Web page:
Consider an interim manager to help with an immediate or pending crisis were in place, ABA had met production targets and customer commitments, and finances were in line with forecasts. Serious financial challenges are among the most common reasons business leaders seek interim management assistance. A company may need additional capital to manage through a period of low or no cash flow. Yet businesses in these situations are often unable to access the needed financing from traditional lenders. In such cases, an interim manager will identify the best alternatives to preserve the value of the company, negotiate with lenders and creditors and implement remedial strategies. In other cases, a company’s performance may be trending downward and the internal management team may be unable to identify or control the causes. At ZYZ the interim manager implemented protective measures to reverse the trend and identified additional areas within the organization that presented opportunities to enhance performance and profitability, including numerous enhancements to the billing process. When business doesn’t quite go according to plan, interim management offers a back-up that will help guide an enterprise back on its path to success.

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Canadian PLANT 11


>> Fabricated Plastics

G-Plus gets more with flexible


Small Quebec plastics firm turns customization capabilities into big opportunities By Noelle Stapinsky, Features Editor


ining operations use a lot of steel for structural and other elements where the damp, subterranean work areas make weight and corrosion issues central to part and component design. Developing fabricated plastics as alternatives for mining and other industries is the territory a small Quebec plastics fabricator has staked out for itself with an annual investment in R&D and a commitment to innovation. G-Plus Industrial Plastics Inc., which started out as a small operation in Northern Quebec in 1995, has developed a wide range of fabricated plastics that offer a lighter, corrosion-free alternative to steel parts and components that will save mines and companies in other industries capital and maintenance costs. Its 10,000 square-foot facility is in Rouyn-Noranda, Que., a mining hot spot since the 1920s where the largest gold deposit in Canada was discovered. The company, owned and operated by husband and wife Dan Gagnon (president) and Nina Dion (general manager), brings in about $2 million annually and employs 19 people who develop and produce a range of fabricated plastic solutions. They include raise buckets for transporting equipment underground, guards for conveyor systems and other machinery, explosives boxes, tanks, filters, chutes, gutters and ventilation ducting. And up to 5% of its annual earnings go into inten-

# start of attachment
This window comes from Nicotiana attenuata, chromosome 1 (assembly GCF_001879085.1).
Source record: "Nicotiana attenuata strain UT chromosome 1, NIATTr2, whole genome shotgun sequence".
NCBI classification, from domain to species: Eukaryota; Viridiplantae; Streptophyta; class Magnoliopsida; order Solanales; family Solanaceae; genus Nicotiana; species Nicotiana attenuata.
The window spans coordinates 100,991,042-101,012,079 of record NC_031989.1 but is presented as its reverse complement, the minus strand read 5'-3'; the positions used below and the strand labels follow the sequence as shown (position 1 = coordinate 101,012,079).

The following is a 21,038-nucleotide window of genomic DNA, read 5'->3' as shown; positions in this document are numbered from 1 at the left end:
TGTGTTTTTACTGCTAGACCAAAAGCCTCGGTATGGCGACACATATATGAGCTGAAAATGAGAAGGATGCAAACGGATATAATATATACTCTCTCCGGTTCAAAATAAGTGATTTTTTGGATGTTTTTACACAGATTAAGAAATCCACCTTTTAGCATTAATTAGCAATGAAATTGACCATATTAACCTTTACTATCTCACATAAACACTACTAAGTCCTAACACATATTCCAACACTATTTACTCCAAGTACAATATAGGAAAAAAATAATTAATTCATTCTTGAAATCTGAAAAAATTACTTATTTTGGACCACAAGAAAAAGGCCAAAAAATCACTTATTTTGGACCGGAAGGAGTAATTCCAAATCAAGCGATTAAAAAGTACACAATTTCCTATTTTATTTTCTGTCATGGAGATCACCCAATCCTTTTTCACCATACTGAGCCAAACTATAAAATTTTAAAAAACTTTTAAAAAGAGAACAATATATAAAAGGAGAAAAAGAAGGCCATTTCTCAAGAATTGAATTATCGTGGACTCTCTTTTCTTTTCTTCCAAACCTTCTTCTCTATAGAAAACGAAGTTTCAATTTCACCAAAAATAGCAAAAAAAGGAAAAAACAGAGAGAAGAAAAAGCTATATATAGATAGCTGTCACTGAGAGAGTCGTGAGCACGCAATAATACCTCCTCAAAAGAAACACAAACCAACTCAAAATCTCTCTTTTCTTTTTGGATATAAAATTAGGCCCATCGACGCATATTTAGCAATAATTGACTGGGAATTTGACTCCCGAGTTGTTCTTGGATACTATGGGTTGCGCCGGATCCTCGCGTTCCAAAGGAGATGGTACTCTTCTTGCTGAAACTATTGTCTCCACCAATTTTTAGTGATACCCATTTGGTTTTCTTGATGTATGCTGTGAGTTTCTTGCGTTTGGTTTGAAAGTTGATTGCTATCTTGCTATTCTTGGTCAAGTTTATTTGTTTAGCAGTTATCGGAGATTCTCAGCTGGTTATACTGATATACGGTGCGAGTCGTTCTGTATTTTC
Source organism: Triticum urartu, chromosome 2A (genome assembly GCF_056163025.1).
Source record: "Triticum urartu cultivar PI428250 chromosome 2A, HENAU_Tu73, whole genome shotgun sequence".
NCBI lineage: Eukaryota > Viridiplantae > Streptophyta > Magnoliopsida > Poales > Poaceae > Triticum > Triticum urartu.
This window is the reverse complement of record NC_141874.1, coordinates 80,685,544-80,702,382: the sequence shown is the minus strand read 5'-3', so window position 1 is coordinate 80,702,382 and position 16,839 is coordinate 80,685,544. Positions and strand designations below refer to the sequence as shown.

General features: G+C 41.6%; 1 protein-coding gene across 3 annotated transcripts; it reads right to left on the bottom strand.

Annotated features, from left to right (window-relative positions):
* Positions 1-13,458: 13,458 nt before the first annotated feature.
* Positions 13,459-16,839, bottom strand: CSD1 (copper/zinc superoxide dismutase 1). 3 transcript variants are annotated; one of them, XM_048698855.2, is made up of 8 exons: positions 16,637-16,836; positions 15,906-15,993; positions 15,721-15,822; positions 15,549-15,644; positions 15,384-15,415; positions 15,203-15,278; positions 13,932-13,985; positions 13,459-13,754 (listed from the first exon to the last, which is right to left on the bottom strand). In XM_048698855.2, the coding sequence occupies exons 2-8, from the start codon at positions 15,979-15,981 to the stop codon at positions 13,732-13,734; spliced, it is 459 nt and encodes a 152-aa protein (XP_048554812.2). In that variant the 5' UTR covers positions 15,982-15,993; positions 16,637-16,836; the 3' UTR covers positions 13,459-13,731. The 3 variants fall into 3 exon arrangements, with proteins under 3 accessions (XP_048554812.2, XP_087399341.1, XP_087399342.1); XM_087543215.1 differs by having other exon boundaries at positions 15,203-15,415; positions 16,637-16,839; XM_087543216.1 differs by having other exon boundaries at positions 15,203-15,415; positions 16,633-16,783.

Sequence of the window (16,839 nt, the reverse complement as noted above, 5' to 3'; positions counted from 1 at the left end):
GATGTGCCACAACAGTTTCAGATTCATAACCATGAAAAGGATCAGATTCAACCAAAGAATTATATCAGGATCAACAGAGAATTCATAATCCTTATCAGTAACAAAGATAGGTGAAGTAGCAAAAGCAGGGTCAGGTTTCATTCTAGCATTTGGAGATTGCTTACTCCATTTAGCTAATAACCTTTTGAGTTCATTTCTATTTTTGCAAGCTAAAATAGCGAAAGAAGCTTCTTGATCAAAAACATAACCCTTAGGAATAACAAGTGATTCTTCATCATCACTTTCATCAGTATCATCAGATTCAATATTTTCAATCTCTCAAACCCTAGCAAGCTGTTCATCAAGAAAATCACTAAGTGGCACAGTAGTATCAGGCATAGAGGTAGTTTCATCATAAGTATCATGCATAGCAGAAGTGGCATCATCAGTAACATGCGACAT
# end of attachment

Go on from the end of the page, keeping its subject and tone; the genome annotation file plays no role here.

sive R&D efforts. The breadth of its capabilities is evident even in the company name—if you say G-Plus in French [J’ai plus] it means, “I have more”. “We can make conveyor guards that are double the size and only half the weight of steel,” says Stephan Tapp, GPlus’s marketing development manager. And for many industrial operations, maintaining steel is often laborious—it must be repainted to cover scratches and rust-proofed or replaced. Plastic is lighter, improves a tool’s life span and requires little maintenance. G-Plus uses fibre-reinforced plastic (FRP) for guarding products. It also stocks HDP, UHMW, HMW, polycarbonate, Teflon and nylon—transforming the sheets and rods in many different ways. Tapp likens it to working with wood, but instead of using nails and screws, the plastic is welded, a technique that’s not new but difficult to master. Raise buckets used to transport equipment in underground mining operations are made with UHMW because it’s half the weight of steel and the price point is about the same. “Steel raise buckets only last about a year. And we used to guarantee our [UHMW] raise buckets for a full year until we realized that the first ones we sold 15 years ago were still working,” laughs Tapp. In the beginning, one of the company’s biggest challenges was convincing min-